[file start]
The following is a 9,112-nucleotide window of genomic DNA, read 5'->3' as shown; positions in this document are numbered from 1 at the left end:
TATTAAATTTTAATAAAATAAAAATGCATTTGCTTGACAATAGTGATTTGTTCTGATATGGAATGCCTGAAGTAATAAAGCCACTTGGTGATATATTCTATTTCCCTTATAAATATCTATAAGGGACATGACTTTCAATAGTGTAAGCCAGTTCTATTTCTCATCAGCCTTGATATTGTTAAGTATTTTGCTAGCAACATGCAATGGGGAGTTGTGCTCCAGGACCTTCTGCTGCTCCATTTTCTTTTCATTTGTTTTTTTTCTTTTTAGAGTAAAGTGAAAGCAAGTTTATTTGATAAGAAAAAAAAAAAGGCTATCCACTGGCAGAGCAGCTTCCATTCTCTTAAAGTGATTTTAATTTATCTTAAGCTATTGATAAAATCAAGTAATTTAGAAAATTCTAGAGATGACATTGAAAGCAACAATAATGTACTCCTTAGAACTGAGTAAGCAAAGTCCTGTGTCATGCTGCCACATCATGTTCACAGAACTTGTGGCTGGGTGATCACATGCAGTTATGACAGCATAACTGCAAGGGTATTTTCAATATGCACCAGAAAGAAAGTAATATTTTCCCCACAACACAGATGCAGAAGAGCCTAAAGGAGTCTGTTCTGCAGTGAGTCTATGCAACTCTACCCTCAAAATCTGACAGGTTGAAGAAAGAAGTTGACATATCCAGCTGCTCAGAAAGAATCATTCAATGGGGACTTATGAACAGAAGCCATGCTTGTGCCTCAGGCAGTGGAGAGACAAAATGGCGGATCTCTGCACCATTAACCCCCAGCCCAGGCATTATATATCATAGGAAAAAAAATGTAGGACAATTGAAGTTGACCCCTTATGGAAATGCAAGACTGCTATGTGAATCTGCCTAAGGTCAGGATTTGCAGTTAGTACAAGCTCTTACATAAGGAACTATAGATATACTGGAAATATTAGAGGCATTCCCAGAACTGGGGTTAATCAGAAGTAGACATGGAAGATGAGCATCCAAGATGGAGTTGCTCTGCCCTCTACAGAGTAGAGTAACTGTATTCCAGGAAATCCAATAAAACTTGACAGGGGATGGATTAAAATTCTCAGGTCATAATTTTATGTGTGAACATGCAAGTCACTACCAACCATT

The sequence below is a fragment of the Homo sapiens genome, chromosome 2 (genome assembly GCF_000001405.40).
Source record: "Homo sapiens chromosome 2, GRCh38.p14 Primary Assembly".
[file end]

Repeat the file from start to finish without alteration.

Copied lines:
The following is a 9,112-nucleotide window of genomic DNA, read 5'->3' as shown; positions in this document are numbered from 1 at the left end:
TATTAAATTTTAATAAAATAAAAATGCATTTGCTTGACAATAGTGATTTGTTCTGATATGGAATGCCTGAAGTAATAAAGCCACTTGGTGATATATTCTATTTCCCTTATAAATATCTATAAGGGACATGACTTTCAATAGTGTAAGCCAGTTCTATTTCTCATCAGCCTTGATATTGTTAAGTATTTTGCTAGCAACATGCAATGGGGAGTTGTGCTCCAGGACCTTCTGCTGCTCCATTTTCTTTTCATTTGTTTTTTTTCTTTTTAGAGTAAAGTGAAAGCAAGTTTATTTGATAAGAAAAAAAAAAAGGCTATCCACTGGCAGAGCAGCTTCCATTCTCTTAAAGTGATTTTAATTTATCTTAAGCTATTGATAAAATCAAGTAATTTAGAAAATTCTAGAGATGACATTGAAAGCAACAATAATGTACTCCTTAGAACTGAGTAAGCAAAGTCCTGTGTCATGCTGCCACATCATGTTCACAGAACTTGTGGCTGGGTGATCACATGCAGTTATGACAGCATAACTGCAAGGGTATTTTCAATATGCACCAGAAAGAAAGTAATATTTTCCCCACAACACAGATGCAGAAGAGCCTAAAGGAGTCTGTTCTGCAGTGAGTCTATGCAACTCTACCCTCAAAATCTGACAGGTTGAAGAAAGAAGTTGACATATCCAGCTGCTCAGAAAGAATCATTCAATGGGGACTTATGAACAGAAGCCATGCTTGTGCCTCAGGCAGTGGAGAGACAAAATGGCGGATCTCTGCACCATTAACCCCCAGCCCAGGCATTATATATCATAGGAAAAAAAATGTAGGACAATTGAAGTTGACCCCTTATGGAAATGCAAGACTGCTATGTGAATCTGCCTAAGGTCAGGATTTGCAGTTAGTACAAGCTCTTACATAAGGAACTATAGATATACTGGAAATATTAGAGGCATTCCCAGAACTGGGGTTAATCAGAAGTAGACATGGAAGATGAGCATCCAAGATGGAGTTGCTCTGCCCTCTACAGAGTAGAGTAACTGTATTCCAGGAAATCCAATAAAACTTGACAGGGGATGGATTAAAATTCTCAGGTCATAATTTTATGTGTGAACATGCAAGTCACTACCAACCATT

The sequence below is a fragment of the Homo sapiens genome, chromosome 2 (genome assembly GCF_000001405.40).
Source record: "Homo sapiens chromosome 2, GRCh38.p14 Primary Assembly".